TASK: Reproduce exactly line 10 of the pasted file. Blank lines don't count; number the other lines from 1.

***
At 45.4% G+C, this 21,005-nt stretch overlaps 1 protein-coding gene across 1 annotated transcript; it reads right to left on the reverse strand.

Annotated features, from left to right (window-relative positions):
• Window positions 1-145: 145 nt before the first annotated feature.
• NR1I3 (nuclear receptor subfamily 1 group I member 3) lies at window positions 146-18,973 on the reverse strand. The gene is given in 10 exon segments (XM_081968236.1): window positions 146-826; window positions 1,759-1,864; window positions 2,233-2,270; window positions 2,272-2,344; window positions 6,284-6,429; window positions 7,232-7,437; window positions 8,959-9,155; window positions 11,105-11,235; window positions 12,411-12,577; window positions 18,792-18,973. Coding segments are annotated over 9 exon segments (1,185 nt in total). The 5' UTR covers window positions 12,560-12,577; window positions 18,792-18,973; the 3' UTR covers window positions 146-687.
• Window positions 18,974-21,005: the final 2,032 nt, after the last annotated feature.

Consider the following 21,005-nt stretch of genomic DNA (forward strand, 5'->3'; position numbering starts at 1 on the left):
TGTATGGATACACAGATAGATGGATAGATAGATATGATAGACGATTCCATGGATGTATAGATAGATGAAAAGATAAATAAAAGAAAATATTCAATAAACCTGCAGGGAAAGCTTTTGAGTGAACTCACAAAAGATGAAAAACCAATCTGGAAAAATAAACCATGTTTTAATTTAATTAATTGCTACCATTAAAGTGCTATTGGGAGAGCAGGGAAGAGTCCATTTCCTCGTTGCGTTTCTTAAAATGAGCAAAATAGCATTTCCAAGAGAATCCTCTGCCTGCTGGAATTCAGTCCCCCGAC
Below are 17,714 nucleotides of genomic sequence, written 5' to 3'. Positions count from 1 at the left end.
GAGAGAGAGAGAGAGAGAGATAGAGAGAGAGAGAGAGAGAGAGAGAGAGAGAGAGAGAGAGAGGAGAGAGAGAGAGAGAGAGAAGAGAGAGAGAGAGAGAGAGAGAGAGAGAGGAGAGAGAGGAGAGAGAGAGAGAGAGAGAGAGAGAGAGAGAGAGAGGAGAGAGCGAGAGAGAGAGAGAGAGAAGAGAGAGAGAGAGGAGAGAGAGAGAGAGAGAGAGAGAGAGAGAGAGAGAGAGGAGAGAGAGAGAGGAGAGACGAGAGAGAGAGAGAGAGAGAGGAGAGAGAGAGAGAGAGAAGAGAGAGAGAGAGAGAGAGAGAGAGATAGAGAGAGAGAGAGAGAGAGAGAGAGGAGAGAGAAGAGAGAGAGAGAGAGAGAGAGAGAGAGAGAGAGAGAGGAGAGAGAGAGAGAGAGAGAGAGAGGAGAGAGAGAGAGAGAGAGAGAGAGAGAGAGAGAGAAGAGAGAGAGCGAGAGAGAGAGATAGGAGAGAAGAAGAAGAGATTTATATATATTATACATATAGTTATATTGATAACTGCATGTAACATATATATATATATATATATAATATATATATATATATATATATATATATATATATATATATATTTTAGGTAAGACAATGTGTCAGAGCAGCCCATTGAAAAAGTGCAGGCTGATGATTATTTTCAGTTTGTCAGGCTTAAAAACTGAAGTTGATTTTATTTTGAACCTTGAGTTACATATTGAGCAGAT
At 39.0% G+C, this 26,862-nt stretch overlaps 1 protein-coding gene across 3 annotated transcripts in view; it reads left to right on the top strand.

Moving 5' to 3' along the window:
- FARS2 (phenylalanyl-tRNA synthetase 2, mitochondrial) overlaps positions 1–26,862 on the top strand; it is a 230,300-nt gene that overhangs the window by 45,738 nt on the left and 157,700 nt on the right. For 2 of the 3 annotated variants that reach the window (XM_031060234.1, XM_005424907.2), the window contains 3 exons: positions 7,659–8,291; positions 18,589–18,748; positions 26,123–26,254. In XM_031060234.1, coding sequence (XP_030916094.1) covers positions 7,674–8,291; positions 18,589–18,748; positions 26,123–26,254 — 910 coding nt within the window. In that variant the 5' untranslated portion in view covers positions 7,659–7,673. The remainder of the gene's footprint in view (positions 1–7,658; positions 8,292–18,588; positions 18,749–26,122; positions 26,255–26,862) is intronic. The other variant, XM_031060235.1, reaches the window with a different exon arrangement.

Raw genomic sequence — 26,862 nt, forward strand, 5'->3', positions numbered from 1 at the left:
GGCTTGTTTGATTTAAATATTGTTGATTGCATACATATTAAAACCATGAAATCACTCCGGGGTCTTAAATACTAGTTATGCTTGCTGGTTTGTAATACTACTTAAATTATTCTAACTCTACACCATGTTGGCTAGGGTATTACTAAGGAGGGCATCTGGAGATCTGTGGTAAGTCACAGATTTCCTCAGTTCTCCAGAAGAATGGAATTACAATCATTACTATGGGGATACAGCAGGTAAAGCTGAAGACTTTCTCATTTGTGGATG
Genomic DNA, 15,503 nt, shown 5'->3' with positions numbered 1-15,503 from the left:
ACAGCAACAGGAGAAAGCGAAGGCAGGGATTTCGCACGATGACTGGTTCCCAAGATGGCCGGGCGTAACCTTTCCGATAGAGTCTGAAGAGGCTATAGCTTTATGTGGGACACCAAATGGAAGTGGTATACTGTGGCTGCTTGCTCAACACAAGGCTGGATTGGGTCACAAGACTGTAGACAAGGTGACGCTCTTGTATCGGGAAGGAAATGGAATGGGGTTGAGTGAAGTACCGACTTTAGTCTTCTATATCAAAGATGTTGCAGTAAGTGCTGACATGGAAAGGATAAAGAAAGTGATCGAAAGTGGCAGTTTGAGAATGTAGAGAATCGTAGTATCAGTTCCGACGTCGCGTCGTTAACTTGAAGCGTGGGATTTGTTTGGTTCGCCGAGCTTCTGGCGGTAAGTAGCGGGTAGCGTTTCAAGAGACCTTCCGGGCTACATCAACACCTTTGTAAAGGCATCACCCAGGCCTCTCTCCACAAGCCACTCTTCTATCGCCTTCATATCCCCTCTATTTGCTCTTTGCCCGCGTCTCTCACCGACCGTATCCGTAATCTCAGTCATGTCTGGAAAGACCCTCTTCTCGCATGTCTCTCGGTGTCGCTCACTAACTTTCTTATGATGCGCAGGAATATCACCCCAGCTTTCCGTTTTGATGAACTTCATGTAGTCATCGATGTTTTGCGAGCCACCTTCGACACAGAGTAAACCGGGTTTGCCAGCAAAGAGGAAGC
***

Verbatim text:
At 39.0% G+C, this 26,862-nt stretch overlaps 1 protein-coding gene across 3 annotated transcripts in view; it reads left to right on the top strand.